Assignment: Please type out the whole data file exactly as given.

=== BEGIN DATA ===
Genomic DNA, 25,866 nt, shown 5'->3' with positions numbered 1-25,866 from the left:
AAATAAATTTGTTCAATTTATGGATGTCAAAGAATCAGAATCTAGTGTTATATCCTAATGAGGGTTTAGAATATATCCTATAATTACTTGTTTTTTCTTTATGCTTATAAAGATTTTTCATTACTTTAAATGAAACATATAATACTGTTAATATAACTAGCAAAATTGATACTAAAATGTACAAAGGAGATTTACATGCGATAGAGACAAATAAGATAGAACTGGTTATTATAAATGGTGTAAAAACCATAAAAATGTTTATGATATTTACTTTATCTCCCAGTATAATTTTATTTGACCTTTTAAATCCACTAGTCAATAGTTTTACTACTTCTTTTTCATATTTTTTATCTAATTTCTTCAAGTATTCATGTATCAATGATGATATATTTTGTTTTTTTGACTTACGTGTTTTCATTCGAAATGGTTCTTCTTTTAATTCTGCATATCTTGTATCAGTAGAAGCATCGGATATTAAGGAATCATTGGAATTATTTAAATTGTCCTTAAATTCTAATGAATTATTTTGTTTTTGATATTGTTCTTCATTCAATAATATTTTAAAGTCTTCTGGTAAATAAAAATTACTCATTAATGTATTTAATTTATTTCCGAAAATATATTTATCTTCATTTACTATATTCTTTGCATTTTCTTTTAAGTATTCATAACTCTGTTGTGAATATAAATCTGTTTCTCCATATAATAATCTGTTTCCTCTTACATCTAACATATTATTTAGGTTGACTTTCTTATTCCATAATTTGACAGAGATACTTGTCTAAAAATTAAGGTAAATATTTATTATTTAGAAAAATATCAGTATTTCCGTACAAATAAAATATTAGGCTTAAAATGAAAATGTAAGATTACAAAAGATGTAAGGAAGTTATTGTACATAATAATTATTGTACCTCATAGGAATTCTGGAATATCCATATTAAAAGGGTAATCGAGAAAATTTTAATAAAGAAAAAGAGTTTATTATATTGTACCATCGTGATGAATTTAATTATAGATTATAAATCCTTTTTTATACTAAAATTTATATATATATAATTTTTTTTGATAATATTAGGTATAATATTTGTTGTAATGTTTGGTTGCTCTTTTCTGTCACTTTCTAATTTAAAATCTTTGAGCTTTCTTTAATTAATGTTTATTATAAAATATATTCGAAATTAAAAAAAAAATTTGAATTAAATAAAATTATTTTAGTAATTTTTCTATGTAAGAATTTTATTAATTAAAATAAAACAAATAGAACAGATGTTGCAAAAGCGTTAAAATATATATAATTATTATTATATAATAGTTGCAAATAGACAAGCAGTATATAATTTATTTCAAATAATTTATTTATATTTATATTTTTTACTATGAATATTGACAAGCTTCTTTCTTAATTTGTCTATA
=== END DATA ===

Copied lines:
Genomic DNA, 25,866 nt, shown 5'->3' with positions numbered 1-25,866 from the left:
AAATAAATTTGTTCAATTTATGGATGTCAAAGAATCAGAATCTAGTGTTATATCCTAATGAGGGTTTAGAATATATCCTATAATTACTTGTTTTTTCTTTATGCTTATAAAGATTTTTCATTACTTTAAATGAAACATATAATACTGTTAATATAACTAGCAAAATTGATACTAAAATGTACAAAGGAGATTTACATGCGATAGAGACAAATAAGATAGAACTGGTTATTATAAATGGTGTAAAAACCATAAAAATGTTTATGATATTTACTTTATCTCCCAGTATAATTTTATTTGACCTTTTAAATCCACTAGTCAATAGTTTTACTACTTCTTTTTCATATTTTTTATCTAATTTCTTCAAGTATTCATGTATCAATGATGATATATTTTGTTTTTTTGACTTACGTGTTTTCATTCGAAATGGTTCTTCTTTTAATTCTGCATATCTTGTATCAGTAGAAGCATCGGATATTAAGGAATCATTGGAATTATTTAAATTGTCCTTAAATTCTAATGAATTATTTTGTTTTTGATATTGTTCTTCATTCAATAATATTTTAAAGTCTTCTGGTAAATAAAAATTACTCATTAATGTATTTAATTTATTTCCGAAAATATATTTATCTTCATTTACTATATTCTTTGCATTTTCTTTTAAGTATTCATAACTCTGTTGTGAATATAAATCTGTTTCTCCATATAATAATCTGTTTCCTCTTACATCTAACATATTATTTAGGTTGACTTTCTTATTCCATAATTTGACAGAGATACTTGTCTAAAAATTAAGGTAAATATTTATTATTTAGAAAAATATCAGTATTTCCGTACAAATAAAATATTAGGCTTAAAATGAAAATGTAAGATTACAAAAGATGTAAGGAAGTTATTGTACATAATAATTATTGTACCTCATAGGAATTCTGGAATATCCATATTAAAAGGGTAATCGAGAAAATTTTAATAAAGAAAAAGAGTTTATTATATTGTACCATCGTGATGAATTTAATTATAGATTATAAATCCTTTTTTATACTAAAATTTATATATATATAATTTTTTTTGATAATATTAGGTATAATATTTGTTGTAATGTTTGGTTGCTCTTTTCTGTCACTTTCTAATTTAAAATCTTTGAGCTTTCTTTAATTAATGTTTATTATAAAATATATTCGAAATTAAAAAAAAAATTTGAATTAAATAAAATTATTTTAGTAATTTTTCTATGTAAGAATTTTATTAATTAAAATAAAACAAATAGAACAGATGTTGCAAAAGCGTTAAAATATATATAATTATTATTATATAATAGTTGCAAATAGACAAGCAGTATATAATTTATTTCAAATAATTTATTTATATTTATATTTTTTACTATGAATATTGACAAGCTTCTTTCTTAATTTGTCTATA